The arena wannabes need to up their game if they’re ever going to be more than just pretenders to the Kings’ throne
If you had to sell [a]Mona[/a] like some high-concept ’80s action movie, with a single, simple soundbite that told people who they are and what they do, you’d only need three words: Princes Of Leon. To the ears of profit-hunting record execs everywhere, that pitch must’ve sounded as lovely as a Shakespearean sonnet. It also happens to be extraordinarily accurate.
Bands tend to outgrow those epithets, because there’s usually something about them that’s more complex and unique than anything three words can reasonably describe: nobody, for example, still refers to [a]Kings Of Leon[/a] as ‘The Southern Strokes’. For [a]Mona[/a], however, that transition is proving problematic. See, there are superficial similarities that can’t be helped – the hometown and the unconventional religious upbringing they have in common, for example – but stylistic ones that can’t be ignored. For all that Nick Brown talks himself up as a rock’n’roll classicist, many of his songs could have been written by someone who only became aware of recorded sound after the release of ‘Only By The Night’.
Obviously, this is not the hallmark of would-be critical darlings. [a]Mona[/a] must know that, but their eye is on a bigger picture: Brown talks about saving popular culture from its own “artistic bulimia”, and has declared his intention to become “bigger than Bono”. Jesus wept, you might be thinking to yourself, someone has only gone and invented the American Johnny Borrell. Yet, it’s precisely because Brown is so mouthy and hyperconfident, so brass-balled and unashamedly ambitious, that you find yourself rooting for him to succeed. He’s a character, and we like those. Unfortunately, that’s never enough on its own.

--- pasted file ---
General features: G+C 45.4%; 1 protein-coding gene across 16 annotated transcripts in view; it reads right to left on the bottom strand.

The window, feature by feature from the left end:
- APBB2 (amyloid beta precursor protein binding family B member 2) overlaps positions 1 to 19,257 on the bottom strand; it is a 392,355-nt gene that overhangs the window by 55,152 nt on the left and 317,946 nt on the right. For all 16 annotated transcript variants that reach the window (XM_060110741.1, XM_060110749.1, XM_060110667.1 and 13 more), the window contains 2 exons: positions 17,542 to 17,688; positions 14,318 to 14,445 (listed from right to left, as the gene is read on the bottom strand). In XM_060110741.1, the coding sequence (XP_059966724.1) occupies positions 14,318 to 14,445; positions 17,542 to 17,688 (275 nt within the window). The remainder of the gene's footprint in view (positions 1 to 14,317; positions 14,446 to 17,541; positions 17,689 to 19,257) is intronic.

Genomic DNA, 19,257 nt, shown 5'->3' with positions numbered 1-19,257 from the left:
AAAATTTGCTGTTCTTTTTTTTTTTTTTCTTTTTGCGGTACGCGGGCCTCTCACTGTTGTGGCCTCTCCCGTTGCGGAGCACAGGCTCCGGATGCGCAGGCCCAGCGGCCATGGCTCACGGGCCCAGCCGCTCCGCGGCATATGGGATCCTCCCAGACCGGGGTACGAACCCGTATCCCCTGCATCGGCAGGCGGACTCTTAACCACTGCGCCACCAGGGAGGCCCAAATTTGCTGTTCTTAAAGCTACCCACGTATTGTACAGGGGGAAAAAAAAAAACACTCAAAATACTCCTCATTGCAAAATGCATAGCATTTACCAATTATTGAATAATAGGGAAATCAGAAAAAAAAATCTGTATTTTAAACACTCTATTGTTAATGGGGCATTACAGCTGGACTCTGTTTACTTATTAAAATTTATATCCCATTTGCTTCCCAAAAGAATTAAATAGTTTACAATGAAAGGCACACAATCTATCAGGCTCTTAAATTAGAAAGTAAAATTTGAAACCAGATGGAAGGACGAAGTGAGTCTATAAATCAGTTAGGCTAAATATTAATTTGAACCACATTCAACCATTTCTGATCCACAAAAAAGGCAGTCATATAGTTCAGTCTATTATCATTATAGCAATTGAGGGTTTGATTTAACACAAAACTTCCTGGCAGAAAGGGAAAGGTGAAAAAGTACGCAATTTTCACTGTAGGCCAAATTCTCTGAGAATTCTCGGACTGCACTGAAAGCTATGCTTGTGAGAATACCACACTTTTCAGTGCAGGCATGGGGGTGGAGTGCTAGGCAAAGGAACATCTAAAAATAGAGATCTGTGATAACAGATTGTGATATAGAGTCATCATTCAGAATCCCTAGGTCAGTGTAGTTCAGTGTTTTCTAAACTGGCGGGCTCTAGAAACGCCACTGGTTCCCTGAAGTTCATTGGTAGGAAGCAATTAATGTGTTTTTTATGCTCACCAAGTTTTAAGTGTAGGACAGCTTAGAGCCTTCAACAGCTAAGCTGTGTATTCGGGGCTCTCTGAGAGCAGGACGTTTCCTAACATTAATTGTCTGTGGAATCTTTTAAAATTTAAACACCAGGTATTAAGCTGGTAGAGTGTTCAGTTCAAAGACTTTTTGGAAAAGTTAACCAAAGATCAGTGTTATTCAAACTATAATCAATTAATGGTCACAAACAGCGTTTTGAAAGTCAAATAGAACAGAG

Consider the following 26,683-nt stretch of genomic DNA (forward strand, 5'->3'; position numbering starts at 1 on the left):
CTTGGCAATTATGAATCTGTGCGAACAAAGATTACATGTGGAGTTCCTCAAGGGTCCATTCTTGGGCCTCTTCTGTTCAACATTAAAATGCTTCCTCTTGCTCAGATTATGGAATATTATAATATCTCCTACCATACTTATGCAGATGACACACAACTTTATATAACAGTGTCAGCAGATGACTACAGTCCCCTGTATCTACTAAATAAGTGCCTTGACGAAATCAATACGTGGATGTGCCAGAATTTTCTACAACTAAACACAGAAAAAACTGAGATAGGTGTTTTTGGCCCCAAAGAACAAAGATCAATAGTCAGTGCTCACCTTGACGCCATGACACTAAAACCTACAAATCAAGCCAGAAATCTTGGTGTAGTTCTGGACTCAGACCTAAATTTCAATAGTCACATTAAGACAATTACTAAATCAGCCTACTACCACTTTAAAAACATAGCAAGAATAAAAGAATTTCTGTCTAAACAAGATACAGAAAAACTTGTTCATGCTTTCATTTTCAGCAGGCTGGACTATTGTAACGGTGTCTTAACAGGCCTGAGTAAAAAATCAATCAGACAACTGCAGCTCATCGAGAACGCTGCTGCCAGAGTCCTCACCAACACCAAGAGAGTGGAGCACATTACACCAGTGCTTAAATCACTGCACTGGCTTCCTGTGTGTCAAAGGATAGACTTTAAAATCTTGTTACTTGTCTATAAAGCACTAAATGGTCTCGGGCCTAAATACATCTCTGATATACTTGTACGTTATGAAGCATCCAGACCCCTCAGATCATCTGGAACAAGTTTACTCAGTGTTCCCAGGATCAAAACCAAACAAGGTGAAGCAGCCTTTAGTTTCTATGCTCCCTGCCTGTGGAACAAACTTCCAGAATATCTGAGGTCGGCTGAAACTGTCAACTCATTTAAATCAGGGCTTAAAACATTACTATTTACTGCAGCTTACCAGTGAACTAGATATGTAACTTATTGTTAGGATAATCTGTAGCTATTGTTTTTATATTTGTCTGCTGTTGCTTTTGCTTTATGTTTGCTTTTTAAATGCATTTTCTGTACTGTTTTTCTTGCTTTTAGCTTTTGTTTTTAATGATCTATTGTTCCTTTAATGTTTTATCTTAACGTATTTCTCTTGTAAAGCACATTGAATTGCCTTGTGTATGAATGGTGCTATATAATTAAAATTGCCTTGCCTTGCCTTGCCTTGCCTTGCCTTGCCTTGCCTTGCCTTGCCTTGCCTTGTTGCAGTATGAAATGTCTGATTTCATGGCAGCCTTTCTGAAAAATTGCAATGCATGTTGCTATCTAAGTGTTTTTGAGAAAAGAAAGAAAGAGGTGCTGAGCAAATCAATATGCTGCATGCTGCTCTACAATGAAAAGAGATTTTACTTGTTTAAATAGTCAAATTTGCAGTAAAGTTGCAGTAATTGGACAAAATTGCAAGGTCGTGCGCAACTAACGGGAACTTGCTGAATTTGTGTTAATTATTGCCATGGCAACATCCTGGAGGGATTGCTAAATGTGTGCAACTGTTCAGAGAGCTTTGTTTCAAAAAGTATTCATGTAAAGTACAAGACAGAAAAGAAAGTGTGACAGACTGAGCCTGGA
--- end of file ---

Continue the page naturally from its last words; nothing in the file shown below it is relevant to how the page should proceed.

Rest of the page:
It doesn’t help that, from the opening notes of [b]‘Cloak And Dagger’[/b] onwards, this album has so obviously been made with instant, self-gratifying mega-success in mind. It comes at the expense of almost everything else; the production is big, spacious and soulless, as if a swirling black hole of reverb sits at the centre, sucking the vitality out of everything around it. Writing songs in broad, radio-friendly brushstrokes clearly comes naturally to Mona, but they struggle to keep it from sounding phony and contrived.
In spite of Brown’s best clenched-arse emoting, [b]‘Lines In The Sand’[/b] – the biggest of the record’s Big Ballad moments – contains all the romance and melodrama of [a]U2[/a] filing their tax return. Similarly, [b]‘Say You Will’[/b] – which finds the frontman pursuing a mysterious beauty who, “[i]Some say is carrying the devil’s child[/i]” (wince) – promptly collapses under the weight of its own overwroughtness. And we’re not trying to be needlessly cruel here, but when we first heard [b]‘Shoot The Moon’[/b], the comparison that sprang instantly to mind was Steel Panther [ludicrous glam metal band from LA – Hair Metal Ed]. Then we remembered that their comedy is intentional.
The frustrating thing is that [a]Mona[/a] aren’t utterly devoid of promise. [b]‘Listen To Your Love’[/b], the song that alerted us to them last summer, still sounds good. [b]‘Taboo Lights’[/b], too, has a chorus catchy enough to make you forgive its other shortcomings (which we suppose makes it their [b]‘Sex On Fire’[/b]). But that’s a worryingly low hit-to-miss ratio for a band who claim to have written over 500 songs; you have to wonder if these 11 are really the cream of them, or just the ones Brown calculated had the best chance of railroading him into the world’s EnormoDomes.
[a]Mona[/a]’s biggest problem, however, remains their lack of identity. That, in the end, is the reason we’ve spent sizeable parts of this review comparing them to other bands, and we’re about to do it one last time: in spite of all the hype and bluster that surrounds them, they’re still essentially playing [a]The Bravery[/a] to another band’s Killers. This album was their biggest and best opportunity to change that perception, but no matter how many freight-loads it ends up selling by, it hasn’t succeeded.